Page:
Two-in-five Americans (41%) believe Trump deserves re-election as president, while 55% disagree—including 84% of Democrats and 59% of Independents.

Methodology:

Results are based on an online study conducted on February 5, 2020, among 1,000 American adults. The data has been statistically weighted according to U.S. census figures for age, gender and region. The margin of error—which measures sample variability—is +/- 3.1 percentage points, nineteen times out of twenty.

Find our full data set here and download the press release here. 

Photo Credit: Ingfbruno

For more information on this poll, please contact:

Mario Canseco, President, Research Co.
[c] 778.929.0490
[e] mario.canseco@researchco.ca

Most Canadians Remain Opposed to Huawei in 5G Networks

Two thirds of respondents think Canada should not work to establish closer ties with China.

Vancouver, BC [January 31, 2019] – A sizeable majority of Canadians continue to believe that a telecommunications company from the People’s Republic of China should be excluded from the 5G spectrum, a new Research Co. poll has found.

The federal government is currently reviewing the guidelines for the development of 5G (or “Fifth Generation”) mobile networks, which are expected to provide Canadians with larger data capacity and faster connections. 

In the online survey of a representative national sample, two thirds of Canadians (66%) think the federal government should not allow Huawei to participate in Canada’s 5G mobile networks.

The level of rejection for Huawei’s presence in the 5G spectrum is similar to what was observed by Research Co. in July 2019 (68%), and remains higher than what was first reported in February 2019 (57%).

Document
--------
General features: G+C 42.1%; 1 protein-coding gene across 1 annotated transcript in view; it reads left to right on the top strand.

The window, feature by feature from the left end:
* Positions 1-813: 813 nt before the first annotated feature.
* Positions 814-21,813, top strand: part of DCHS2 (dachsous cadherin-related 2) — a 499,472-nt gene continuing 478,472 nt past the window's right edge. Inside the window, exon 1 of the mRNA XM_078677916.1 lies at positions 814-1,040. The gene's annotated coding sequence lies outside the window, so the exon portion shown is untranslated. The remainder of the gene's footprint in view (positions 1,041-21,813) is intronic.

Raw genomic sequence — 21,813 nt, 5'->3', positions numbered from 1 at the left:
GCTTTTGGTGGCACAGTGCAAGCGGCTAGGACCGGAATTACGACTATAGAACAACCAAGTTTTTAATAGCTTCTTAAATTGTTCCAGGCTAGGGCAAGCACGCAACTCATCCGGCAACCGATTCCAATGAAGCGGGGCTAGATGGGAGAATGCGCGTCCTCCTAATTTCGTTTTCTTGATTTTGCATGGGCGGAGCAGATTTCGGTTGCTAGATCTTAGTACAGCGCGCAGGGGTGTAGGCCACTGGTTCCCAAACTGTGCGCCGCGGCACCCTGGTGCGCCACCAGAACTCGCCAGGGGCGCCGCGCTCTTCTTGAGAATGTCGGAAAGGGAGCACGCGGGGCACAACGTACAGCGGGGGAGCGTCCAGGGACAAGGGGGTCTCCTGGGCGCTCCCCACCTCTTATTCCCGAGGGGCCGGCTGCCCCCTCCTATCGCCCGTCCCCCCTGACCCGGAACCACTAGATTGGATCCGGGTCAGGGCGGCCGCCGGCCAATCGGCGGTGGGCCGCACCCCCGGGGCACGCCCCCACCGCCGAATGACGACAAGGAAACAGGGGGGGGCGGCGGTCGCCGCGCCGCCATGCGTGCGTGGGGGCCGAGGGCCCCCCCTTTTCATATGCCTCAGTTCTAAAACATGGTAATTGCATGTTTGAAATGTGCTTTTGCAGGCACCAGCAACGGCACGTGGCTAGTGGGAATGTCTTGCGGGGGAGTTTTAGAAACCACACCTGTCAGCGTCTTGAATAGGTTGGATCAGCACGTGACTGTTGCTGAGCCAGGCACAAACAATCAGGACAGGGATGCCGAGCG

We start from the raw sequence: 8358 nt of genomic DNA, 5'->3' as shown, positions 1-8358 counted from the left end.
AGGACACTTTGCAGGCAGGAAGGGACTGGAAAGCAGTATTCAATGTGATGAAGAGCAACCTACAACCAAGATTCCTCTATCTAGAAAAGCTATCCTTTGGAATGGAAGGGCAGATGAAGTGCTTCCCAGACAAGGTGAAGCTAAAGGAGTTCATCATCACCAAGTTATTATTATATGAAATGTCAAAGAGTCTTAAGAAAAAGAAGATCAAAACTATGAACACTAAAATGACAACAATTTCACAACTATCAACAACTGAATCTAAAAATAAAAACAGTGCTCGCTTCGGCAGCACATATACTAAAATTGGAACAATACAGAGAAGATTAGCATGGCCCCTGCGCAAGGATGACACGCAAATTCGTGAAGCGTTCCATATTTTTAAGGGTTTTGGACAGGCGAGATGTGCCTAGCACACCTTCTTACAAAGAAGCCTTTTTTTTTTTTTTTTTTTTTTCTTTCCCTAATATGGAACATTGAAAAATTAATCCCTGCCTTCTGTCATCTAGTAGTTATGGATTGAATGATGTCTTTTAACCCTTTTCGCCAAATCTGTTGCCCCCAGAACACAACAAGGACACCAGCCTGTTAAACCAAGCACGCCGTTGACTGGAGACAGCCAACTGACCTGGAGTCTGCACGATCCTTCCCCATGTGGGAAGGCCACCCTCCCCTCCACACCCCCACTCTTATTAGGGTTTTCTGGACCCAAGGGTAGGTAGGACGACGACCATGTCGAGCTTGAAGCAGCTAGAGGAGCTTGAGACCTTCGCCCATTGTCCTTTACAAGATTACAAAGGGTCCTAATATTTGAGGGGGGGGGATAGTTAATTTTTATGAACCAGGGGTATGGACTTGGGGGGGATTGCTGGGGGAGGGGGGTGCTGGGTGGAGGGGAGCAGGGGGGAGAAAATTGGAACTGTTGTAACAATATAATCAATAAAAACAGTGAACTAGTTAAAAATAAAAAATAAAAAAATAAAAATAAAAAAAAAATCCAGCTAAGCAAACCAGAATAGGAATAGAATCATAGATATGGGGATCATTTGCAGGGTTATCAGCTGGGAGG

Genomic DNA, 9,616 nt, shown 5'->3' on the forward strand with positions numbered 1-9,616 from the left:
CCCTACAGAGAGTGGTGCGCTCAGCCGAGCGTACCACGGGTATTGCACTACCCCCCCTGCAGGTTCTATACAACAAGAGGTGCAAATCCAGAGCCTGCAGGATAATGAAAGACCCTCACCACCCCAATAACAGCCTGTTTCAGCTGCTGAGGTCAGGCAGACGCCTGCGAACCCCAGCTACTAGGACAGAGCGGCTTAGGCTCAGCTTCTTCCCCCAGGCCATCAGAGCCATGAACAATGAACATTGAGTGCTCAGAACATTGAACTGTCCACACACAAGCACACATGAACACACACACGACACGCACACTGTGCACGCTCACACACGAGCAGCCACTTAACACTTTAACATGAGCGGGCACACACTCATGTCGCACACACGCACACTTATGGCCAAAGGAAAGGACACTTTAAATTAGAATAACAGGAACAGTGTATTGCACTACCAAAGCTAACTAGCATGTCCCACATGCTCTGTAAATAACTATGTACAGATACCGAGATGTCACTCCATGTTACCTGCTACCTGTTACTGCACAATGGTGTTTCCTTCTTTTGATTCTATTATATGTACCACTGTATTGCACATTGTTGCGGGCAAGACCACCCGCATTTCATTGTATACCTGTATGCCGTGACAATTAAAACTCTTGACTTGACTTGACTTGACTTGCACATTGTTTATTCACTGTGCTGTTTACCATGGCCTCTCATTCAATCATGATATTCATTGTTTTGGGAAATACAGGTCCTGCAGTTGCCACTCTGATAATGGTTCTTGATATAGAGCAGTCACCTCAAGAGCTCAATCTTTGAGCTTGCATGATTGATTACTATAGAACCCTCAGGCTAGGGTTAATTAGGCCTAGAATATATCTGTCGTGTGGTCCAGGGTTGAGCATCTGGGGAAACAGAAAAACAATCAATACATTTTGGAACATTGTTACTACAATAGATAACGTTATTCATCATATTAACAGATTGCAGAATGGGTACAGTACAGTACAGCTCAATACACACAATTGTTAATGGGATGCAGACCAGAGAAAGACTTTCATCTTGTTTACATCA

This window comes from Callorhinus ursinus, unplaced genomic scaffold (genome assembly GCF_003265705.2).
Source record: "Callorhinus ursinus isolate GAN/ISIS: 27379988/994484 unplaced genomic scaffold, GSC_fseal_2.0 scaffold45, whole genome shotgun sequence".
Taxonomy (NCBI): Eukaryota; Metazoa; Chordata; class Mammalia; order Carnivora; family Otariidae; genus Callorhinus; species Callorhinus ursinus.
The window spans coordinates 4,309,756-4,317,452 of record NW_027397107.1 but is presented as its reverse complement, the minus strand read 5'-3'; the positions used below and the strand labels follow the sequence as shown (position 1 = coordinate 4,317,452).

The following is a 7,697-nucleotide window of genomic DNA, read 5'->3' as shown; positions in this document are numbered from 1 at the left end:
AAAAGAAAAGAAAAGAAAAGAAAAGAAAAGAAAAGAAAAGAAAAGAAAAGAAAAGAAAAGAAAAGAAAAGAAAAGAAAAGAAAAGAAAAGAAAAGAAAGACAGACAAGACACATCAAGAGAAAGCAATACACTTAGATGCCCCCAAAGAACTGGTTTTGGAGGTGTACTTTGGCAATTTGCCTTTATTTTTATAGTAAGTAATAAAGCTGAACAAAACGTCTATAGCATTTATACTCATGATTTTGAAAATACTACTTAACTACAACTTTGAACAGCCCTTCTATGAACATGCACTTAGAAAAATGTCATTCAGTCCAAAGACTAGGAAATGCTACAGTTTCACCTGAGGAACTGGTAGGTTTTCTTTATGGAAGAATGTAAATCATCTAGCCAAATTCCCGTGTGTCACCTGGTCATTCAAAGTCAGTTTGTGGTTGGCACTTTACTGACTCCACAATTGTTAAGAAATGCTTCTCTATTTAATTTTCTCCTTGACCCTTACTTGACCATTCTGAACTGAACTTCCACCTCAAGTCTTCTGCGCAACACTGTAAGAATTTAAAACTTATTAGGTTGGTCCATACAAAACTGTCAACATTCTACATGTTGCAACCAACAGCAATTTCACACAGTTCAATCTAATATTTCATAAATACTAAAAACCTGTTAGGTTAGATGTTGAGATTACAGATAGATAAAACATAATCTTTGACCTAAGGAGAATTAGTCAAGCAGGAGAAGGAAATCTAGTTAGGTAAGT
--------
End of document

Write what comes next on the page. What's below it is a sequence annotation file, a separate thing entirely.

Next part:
Canadians aged 55 and over (72%) and British Columbians (81%) are the groups that are voicing the highest opposition to Huawei’s participation in the 5G spectrum.

A series of extradition hearings for Huawei Chief Financial Officer Meng Wanzhou were held in the BC Supreme Court earlier this month. Meng was arrested in December 2018 and faces charges in the United States, including bank fraud and obstruction of justice. 

Two thirds of Canadians (67%, -5 since July 2019) agree with the way Canadian authorities have acted in this case.

“More than four-in-five Liberal Party voters in last year’s election (83%) endorse the performance of the federal government on the Meng case,” says Mario Canseco, President of Research Co. “Smaller majorities of federal New Democratic Party (NDP) voters (68%) and Conservative Party voters (53%) concur.”

Following Meng’s arrest, China’s detained two Canadians—Michael Kovrig and Michael Spavor—on espionage allegations, and banned exports of Canadian canola, pork and beef.

When asked if Canada should work to establish closer ties with China, one-in-five Canadians (19%, +1 since July 2019) believe that it should, while a majority (67%, -1) think it should not.

In a Research Co. survey conducted in December 2019, 27% of Canadians expressed a positive opinion of China, while 61% had negative views. 

Methodology:

Results are based on an online study conducted from January 23  to January 26, 2020, among 1,000 adults in Canada. The data has been statistically weighted according to Canadian census figures for age, gender and region in Canada. The margin of error—which measures sample variability—is +/- 3.1 percentage points, nineteen times out of twenty.

Find our full data set here and download the press release here. 

For more information on this poll, please contact:

Mario Canseco, President, Research Co.
[c] 778.929.0490
[e] mario.canseco@researchco.ca